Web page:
He blasts enough flame to clear a treetop, then yanks the sash causing Miss Cotton to lose altitude fast. Slipping demurely below the tree line and shielded from the breeze, she slows to about five knots. We skim low over stumps and ravines. The gondola barely clears a creek bed, then knocks down a sweet-gum sapling.
“Stand up, hold on, bend your knees,” Stanton says. Dean braces for impact, the grin freezing on her face. The gondola smacks into the steep side of a gully and is dragged sideways across the clearing. Waiting just ahead are the sharp, bare branches of a dead sycamore. It appears that a collision is imminent, but at the last moment Stanton pulls hard on the release sashes and the bright-colored canopy collapses, draping itself over the dead limbs in a sigh of relief.
In the Falkner lot, three pet ponies graze on the grass. Chickens cluck in the henhouse. The boys’ mother, Maud Butler Falkner, tends the clothesline, while their nurse, Caroline, reports that she could not find the boys on the square. The faces of mother, nurse, and ponies simultaneously turn upward as the balloon drifts over the yard. The pilot waves his crock at them, the balloon on the way down. With an oily sigh it settles on top of the Falkner henhouse and wearily collapses.
The gondola is lying on its side. Dean crawls out gingerly as if reluctant to return to earth. Lighter-than-air flight, as all balloonists know, is addictive, and just now she would rather fly than walk. She is like a Mississippi astronaut who has just gotten a bird’s eye view of her uncle’s “Yoknapatawpha,” this balloon ride indeed not unlike reading one of his short stories, when one comes away with the same lighter-than-air sensation of being released from the ordinary, of trusting in his pilot and riding the wind. When he returns to solid ground where the air is heavy with responsibility, he notices at once a change. The thrill of flight has taken residence in his heart.
A young farmer named Paul “Bear” Bryant (no relation to Coach Bryant), having observed the balloon landing, drives his tractor to the pasture and helps Stanton load the canopy and gondola. It’s hot and gnats are swarming. We are grateful for a ride to the highway.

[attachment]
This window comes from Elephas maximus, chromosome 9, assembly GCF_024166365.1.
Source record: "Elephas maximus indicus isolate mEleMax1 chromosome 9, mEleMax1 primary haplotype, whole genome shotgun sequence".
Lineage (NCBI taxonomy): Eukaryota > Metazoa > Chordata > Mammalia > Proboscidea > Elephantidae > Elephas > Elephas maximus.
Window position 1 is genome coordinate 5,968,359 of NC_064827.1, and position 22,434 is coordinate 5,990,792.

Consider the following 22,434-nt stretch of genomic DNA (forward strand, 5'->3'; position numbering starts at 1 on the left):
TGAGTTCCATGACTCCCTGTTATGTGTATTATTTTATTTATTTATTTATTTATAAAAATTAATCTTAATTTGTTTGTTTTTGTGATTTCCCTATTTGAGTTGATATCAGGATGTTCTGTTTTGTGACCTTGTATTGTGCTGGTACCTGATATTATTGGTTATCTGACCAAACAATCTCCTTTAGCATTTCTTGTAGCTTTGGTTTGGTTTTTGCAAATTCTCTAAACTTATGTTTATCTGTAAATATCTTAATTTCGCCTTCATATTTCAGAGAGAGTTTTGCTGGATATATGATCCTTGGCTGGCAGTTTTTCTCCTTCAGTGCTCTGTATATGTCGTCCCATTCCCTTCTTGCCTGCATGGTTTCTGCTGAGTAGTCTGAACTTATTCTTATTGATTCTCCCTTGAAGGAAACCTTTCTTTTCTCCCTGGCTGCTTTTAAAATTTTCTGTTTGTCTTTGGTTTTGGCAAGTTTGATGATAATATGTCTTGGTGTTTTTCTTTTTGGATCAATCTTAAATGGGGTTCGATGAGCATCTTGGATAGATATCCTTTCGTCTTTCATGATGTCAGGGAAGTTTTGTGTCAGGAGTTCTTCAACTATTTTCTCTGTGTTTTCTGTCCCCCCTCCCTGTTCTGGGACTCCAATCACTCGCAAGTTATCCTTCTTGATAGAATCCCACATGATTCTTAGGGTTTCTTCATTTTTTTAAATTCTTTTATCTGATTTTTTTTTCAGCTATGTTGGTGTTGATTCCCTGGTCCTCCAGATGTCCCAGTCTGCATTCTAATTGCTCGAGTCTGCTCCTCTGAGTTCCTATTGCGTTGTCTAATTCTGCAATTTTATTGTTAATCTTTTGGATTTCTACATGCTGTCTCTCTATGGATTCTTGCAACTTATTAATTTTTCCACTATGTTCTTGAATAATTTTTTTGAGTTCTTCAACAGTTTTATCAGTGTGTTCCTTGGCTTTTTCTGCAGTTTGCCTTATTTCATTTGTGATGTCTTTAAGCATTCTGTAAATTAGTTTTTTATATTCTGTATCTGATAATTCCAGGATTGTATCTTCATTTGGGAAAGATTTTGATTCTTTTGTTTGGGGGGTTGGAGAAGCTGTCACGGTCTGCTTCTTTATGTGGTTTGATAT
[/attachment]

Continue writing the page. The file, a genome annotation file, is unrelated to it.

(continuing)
The Falkner brothers hurry to the henhouse and slide to a halt. The pilot is rolling across the roof, holding his crock protectively high. Shingles scatter under his feet. The ponies back away, stamping their hooves. Mother and nurse are not impressed.
“This man may be hurt,” says Maud Falkner, drawing herself up to her full four feet, eight inches. Equally determined, “Mammy” Callie Barr is not in a mood to sympathize. “If he ain’t, he’s going to be!” She seizes a piece of scantling and rushes at the sky-borne invader. Before coming within striking range, she catches sight of her charges, the breathless, astonished brothers, their once-clean clothes covered with soot, elbows scratched and bleeding. The pilot uses this distraction to slide off the roof and escape. Ragged, dirty, and exhilarated, the Faulkner boys stand before their mother to receive judgment.
“There are two kinds of first-time passengers,” Stanton says. “The ones who are nervous and can’t wait for it to be over, and those who love it and can’t wait to go back up. If I am not mistaken, y’all are among the latter.” His hot, dust-streaked and thirsty passengers couldn’t agree more. Waiting for the van to arrive, Stanton turns on a garden hose and offers the pilot’s daughter a drink of water. Dean raises the garden hose in salute. “Here’s to balloons and bicentennials and people who love to fly.”
*William Faulkner put a u in his name around 1919; until that time, the family spelled it “Falkner.”
*Source: William Faulkner of Oxford, by Murry C. “Jack” Falkner, William’s younger brother.
Larry Wells is a frequent contributor to HottyToddy.com. This article first appeared in American Way, the in-flight magazine of American Airlines.